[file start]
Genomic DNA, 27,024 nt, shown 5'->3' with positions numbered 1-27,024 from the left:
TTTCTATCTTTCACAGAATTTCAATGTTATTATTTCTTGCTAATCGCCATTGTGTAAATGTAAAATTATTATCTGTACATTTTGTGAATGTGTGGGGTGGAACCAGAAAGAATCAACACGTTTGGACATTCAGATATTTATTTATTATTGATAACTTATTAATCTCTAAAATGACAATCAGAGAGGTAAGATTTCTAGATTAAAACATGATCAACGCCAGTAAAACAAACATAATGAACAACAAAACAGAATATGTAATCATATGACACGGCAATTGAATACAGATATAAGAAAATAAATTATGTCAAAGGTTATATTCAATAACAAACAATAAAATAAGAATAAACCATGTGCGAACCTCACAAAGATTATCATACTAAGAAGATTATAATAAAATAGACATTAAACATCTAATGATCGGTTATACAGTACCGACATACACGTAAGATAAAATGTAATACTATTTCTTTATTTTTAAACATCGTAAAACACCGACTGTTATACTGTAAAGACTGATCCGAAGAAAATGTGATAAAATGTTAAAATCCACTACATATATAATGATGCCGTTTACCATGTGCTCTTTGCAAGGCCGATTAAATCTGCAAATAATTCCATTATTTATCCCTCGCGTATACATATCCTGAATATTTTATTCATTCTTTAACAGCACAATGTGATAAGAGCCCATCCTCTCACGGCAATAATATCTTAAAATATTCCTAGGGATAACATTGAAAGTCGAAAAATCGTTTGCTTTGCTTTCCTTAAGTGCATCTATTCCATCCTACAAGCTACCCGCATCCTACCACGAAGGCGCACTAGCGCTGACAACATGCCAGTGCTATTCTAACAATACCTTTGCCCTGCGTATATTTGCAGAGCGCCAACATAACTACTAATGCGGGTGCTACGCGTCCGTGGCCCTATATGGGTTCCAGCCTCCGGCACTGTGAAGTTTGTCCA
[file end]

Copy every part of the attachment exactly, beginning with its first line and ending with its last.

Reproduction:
Genomic DNA, 27,024 nt, shown 5'->3' with positions numbered 1-27,024 from the left:
TTTCTATCTTTCACAGAATTTCAATGTTATTATTTCTTGCTAATCGCCATTGTGTAAATGTAAAATTATTATCTGTACATTTTGTGAATGTGTGGGGTGGAACCAGAAAGAATCAACACGTTTGGACATTCAGATATTTATTTATTATTGATAACTTATTAATCTCTAAAATGACAATCAGAGAGGTAAGATTTCTAGATTAAAACATGATCAACGCCAGTAAAACAAACATAATGAACAACAAAACAGAATATGTAATCATATGACACGGCAATTGAATACAGATATAAGAAAATAAATTATGTCAAAGGTTATATTCAATAACAAACAATAAAATAAGAATAAACCATGTGCGAACCTCACAAAGATTATCATACTAAGAAGATTATAATAAAATAGACATTAAACATCTAATGATCGGTTATACAGTACCGACATACACGTAAGATAAAATGTAATACTATTTCTTTATTTTTAAACATCGTAAAACACCGACTGTTATACTGTAAAGACTGATCCGAAGAAAATGTGATAAAATGTTAAAATCCACTACATATATAATGATGCCGTTTACCATGTGCTCTTTGCAAGGCCGATTAAATCTGCAAATAATTCCATTATTTATCCCTCGCGTATACATATCCTGAATATTTTATTCATTCTTTAACAGCACAATGTGATAAGAGCCCATCCTCTCACGGCAATAATATCTTAAAATATTCCTAGGGATAACATTGAAAGTCGAAAAATCGTTTGCTTTGCTTTCCTTAAGTGCATCTATTCCATCCTACAAGCTACCCGCATCCTACCACGAAGGCGCACTAGCGCTGACAACATGCCAGTGCTATTCTAACAATACCTTTGCCCTGCGTATATTTGCAGAGCGCCAACATAACTACTAATGCGGGTGCTACGCGTCCGTGGCCCTATATGGGTTCCAGCCTCCGGCACTGTGAAGTTTGTCCA